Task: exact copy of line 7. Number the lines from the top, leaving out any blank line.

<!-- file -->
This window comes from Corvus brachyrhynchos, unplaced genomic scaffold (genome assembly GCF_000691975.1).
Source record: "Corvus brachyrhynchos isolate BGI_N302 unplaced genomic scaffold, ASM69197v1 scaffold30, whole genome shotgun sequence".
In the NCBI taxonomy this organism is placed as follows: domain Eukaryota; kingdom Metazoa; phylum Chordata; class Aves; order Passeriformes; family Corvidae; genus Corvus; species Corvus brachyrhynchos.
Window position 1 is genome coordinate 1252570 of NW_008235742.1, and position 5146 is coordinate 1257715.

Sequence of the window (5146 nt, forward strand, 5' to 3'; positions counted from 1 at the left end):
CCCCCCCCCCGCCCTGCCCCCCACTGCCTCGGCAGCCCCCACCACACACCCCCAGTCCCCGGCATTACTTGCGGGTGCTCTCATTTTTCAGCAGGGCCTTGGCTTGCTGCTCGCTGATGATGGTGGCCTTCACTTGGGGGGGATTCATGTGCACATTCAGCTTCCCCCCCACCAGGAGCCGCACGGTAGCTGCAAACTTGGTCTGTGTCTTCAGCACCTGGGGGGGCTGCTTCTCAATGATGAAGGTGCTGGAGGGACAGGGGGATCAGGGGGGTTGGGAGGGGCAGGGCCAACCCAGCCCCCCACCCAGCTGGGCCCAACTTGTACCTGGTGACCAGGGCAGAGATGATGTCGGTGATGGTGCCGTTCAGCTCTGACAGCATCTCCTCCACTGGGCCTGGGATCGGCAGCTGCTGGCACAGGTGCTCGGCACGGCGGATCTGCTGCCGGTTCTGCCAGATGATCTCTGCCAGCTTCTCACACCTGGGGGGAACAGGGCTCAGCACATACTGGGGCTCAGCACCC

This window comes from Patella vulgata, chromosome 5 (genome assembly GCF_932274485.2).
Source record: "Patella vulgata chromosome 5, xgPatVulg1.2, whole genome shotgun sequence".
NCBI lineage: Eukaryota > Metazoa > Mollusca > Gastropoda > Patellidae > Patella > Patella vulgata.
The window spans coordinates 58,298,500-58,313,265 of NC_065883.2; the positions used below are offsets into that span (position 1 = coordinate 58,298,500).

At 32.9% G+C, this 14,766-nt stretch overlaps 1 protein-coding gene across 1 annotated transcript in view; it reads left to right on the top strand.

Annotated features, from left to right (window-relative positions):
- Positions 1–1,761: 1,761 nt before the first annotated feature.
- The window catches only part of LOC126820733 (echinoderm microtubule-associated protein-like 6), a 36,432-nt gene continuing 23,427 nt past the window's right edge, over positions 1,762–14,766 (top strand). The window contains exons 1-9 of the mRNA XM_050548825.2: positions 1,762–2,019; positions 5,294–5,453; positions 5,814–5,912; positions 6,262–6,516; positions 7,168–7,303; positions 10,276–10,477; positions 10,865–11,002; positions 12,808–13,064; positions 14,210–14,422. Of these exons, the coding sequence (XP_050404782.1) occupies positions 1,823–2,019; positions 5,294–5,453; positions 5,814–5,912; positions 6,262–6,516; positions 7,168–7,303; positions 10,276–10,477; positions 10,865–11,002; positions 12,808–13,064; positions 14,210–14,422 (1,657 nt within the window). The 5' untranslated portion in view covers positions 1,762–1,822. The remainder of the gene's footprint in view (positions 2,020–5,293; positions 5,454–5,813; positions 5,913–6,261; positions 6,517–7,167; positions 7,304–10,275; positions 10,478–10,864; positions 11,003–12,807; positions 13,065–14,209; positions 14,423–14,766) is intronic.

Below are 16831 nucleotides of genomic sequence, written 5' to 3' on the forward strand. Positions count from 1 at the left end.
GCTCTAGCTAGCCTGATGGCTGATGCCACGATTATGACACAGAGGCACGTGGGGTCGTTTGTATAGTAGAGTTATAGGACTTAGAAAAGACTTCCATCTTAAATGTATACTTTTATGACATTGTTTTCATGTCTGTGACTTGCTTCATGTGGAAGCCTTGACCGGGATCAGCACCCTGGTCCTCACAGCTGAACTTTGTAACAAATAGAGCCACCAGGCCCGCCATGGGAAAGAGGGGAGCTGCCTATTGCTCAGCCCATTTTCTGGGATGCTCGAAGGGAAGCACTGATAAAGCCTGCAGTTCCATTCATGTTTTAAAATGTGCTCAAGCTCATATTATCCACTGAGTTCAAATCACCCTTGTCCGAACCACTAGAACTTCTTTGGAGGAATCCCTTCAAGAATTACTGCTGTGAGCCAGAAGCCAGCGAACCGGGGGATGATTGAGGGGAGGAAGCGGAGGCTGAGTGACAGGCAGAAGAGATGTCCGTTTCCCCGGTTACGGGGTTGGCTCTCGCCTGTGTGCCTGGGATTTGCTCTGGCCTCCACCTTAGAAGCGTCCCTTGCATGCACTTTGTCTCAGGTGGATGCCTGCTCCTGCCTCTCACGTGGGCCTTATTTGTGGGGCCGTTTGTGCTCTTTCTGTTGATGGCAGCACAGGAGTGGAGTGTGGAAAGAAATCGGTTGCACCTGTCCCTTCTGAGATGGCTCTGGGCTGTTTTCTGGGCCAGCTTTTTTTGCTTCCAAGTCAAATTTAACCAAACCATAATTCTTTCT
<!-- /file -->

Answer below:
This window comes from Patella vulgata, chromosome 5 (genome assembly GCF_932274485.2).